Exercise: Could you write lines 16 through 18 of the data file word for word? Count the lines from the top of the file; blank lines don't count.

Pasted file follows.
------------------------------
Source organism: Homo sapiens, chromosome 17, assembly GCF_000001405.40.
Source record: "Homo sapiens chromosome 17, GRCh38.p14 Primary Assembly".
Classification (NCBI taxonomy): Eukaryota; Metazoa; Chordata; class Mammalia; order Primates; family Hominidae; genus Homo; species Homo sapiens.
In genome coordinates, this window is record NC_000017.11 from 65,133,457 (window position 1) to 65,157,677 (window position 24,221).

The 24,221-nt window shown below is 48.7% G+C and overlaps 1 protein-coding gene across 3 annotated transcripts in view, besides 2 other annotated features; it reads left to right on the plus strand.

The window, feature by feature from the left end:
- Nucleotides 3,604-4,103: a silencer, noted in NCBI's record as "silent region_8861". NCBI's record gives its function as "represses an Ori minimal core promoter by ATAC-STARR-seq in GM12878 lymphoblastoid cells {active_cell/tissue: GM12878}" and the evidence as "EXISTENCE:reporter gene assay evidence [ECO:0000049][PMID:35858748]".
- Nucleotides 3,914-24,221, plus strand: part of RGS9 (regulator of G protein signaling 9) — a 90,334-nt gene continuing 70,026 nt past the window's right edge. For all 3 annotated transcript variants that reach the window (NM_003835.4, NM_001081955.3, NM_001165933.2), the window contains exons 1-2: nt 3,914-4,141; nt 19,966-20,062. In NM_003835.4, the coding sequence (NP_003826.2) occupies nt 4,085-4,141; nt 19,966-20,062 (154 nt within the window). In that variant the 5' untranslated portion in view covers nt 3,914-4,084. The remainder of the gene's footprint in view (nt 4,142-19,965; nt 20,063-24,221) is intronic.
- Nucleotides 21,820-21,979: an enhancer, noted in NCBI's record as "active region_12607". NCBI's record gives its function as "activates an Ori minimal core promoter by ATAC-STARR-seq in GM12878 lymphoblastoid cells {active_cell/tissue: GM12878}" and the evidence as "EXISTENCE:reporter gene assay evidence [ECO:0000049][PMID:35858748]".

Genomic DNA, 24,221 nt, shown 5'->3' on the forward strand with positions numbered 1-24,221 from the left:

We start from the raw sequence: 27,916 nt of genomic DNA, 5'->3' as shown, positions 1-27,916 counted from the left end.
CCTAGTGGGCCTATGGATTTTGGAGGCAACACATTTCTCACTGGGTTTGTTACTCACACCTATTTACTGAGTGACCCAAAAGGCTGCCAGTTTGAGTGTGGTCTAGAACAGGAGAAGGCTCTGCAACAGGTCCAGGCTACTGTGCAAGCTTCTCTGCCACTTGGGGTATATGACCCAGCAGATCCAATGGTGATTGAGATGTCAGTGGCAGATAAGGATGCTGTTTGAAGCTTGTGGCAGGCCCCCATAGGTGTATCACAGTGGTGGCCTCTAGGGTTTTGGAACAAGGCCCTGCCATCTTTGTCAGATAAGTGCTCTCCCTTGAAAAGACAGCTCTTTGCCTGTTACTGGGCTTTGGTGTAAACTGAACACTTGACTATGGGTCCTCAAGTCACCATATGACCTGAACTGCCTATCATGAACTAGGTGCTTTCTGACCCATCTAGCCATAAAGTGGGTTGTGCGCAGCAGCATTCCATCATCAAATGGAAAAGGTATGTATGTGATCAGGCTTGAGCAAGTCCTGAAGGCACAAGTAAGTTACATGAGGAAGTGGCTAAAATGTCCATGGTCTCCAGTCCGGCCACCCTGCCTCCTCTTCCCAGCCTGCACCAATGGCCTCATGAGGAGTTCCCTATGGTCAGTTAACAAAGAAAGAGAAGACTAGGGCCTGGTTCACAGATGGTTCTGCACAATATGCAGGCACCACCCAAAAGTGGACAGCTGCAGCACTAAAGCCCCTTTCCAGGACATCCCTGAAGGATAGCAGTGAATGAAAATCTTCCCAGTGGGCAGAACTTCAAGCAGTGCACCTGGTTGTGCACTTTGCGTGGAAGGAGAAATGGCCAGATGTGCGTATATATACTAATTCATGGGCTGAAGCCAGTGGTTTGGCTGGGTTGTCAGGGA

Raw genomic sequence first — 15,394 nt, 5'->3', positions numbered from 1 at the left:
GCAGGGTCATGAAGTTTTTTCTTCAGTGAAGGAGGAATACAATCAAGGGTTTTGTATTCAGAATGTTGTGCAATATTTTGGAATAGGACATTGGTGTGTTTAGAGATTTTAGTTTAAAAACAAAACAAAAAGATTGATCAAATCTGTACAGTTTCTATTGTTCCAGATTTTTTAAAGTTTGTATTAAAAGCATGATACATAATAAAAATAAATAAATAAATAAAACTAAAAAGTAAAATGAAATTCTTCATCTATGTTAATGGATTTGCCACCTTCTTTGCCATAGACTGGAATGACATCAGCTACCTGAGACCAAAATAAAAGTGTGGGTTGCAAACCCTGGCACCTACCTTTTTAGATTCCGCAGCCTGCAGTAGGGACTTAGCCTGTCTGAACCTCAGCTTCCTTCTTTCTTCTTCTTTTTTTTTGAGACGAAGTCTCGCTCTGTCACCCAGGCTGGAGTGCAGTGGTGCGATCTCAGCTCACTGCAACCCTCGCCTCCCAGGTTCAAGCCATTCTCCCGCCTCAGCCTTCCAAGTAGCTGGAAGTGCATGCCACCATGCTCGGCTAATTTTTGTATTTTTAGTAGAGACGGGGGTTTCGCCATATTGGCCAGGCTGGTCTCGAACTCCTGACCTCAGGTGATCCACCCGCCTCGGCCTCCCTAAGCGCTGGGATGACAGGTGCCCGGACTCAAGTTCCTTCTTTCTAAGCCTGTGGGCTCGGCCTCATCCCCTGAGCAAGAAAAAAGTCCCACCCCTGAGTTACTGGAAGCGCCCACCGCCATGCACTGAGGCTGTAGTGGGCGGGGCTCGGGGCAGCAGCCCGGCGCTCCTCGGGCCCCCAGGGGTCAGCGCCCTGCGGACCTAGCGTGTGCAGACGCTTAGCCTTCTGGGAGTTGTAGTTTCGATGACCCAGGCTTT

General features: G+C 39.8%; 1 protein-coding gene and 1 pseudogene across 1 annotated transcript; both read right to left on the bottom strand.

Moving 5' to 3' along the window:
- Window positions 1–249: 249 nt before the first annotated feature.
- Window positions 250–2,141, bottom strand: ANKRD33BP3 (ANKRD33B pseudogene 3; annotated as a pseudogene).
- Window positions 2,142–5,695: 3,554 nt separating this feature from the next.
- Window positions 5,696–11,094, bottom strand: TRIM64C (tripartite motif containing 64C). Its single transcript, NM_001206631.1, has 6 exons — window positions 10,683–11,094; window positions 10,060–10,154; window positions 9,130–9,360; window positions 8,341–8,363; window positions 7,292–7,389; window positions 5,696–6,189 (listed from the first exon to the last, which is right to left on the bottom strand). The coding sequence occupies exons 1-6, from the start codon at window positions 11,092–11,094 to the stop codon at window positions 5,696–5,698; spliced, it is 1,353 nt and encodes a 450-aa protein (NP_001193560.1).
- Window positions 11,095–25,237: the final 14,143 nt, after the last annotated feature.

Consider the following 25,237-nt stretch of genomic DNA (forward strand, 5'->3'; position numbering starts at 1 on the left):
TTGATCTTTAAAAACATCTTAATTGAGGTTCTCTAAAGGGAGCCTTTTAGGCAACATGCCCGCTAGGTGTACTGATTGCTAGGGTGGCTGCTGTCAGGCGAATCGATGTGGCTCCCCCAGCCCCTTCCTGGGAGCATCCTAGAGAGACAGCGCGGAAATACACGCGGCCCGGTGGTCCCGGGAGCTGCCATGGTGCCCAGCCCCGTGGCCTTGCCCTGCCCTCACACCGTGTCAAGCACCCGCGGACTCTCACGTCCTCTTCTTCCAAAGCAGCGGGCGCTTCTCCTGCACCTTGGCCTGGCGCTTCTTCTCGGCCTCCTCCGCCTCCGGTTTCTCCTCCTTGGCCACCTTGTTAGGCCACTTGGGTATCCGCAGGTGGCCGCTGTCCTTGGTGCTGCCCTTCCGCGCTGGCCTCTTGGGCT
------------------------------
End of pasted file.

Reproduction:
Moving 5' to 3' along the window:
- Window positions 1–249: 249 nt before the first annotated feature.
- Window positions 250–2,141, bottom strand: ANKRD33BP3 (ANKRD33B pseudogene 3; annotated as a pseudogene).